Tuesday, August 29, 2006


For about nine months of the year our home is a little island, surrounded on three sides by farmer's fields, and on the fourth by an abandoned apple orchard. The orchard was planted almost a century ago by my husband's grandfather, Esli. When he retired from farming, Esli sold off most of the farm to an immigrant family who wanted to live close to the land. The two acres of property that we live on are all that remain of the homestead that has been in the family since 1827. In time, the new owners sold the property to a land speculator, who is now waiting for the zoning to change so that he in turn can sell the property to a developer. The official plan says that within 20 years the burgeoning city will engulf us with subdivisions, and our two little acres will be all that remains of the local countryside.

Until then, the fields are leased to a local farmer who is a good steward of the land. He rotates his crops every year so as not to deplete the soil. Some years he plants soya beans, others it's corn. On a year such as this one, when cornfields become our temporary neighbor, the land is transformed. Slowly at first, the corn stalks emerge out of the ground. Throughout May and June we watch as the horizon slowly sinks around us. And then one morning, early in August, we are suddenly cast adrift on a sea of corn.

It's magical. Like the mists of Avalon, the cornstalks reach up to engulf our tiny oasis and we all but disappear. I didn't realize how complete the transformation was until recently, when I was giving someone directions to our home. At this time of year, the only landmark visible from the east is the loft of our garage. It seems to float above the cornfields, some incongruous apparition, strangely out of place in a sea of green.

Our dog loves the cornfield. If we're outside for more than a few minutes, Jessie will lope off in the direction of the corn. The only evidence of her passing into the cool green canopy is the zigzag rustling of the corn tassels. When we call her name, the rustling becomes more frantic as she runs toward our voices. There's always that moment of panic that she won't be able to find her way out of the giant maze. Then suddenly she appears - tail wagging, tongue lolling to one side - a victorious explorer, returning from the depths of the lush jungle.

When our son Peter was little, he would get dressed up in his very best space explorer costume, and he and his friends would disappear into the field, phasers in hand, ready to tackle aliens in this verdant world. The leafy canopy seemed to transport them to a distant planet, where the eternal battle between good and evil was played out again and again. Occasionally they would lose their sense of direction in the corn and for a moment their playground was truly an alien world. Always prepared, Peter would take out his compass, and the space warriors would return safely to their home base.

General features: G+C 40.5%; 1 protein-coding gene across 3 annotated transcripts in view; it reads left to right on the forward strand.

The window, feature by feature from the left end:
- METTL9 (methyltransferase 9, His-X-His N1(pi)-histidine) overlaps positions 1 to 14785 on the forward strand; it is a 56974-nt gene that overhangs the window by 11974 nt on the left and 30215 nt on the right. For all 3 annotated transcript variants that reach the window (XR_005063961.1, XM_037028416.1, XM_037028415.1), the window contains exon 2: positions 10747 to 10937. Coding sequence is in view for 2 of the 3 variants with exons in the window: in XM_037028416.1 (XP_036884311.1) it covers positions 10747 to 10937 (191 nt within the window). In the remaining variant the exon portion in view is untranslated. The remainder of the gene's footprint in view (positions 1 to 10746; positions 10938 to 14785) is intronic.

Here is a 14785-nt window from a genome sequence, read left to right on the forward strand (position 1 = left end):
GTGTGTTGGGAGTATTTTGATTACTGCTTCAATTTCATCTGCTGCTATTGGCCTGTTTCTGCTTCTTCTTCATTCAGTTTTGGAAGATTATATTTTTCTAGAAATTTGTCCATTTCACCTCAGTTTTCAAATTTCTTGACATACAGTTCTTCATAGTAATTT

The members of my family aren't the only visitors who have found refuge in the cornfield. Several years ago, late in the season when the emerald stalks had dried to amber, our family took a walk up the field. We discovered a strange circle of corn that somehow had been laid flat. Our space explorer Peter immediately assumed that the area had been the sight of an alien landing, until my husband noticed hoof prints. The cornfields had apparently provided a tiny sanctuary for a family of deer, desperate to hide from the encroaching civilization and the illegal guns of not-so-sporting hunters.

Too soon autumn will be upon us, and our tiny island will re-emerge from the leafy sea that surrounds us as the mature cornstalks fall under the blades of the combines. Once again, we'll just be a farmhouse in the middle of a field, located dangerously close to the city. But for now our home is a magical island, floating on an ocean of green.


If you're not lucky enough to be surrounded by a cornfield, the Ontario Farm Fresh Marketing Board can help. Visit Ontario Farm Fresh and choose what kind of farm you'd like to visit, what kind of fresh produce you're looking for, and where you live.

You can also check out Rural Routes, a terrific guide to the products, services and activities that are available throughout Rural Ontario.


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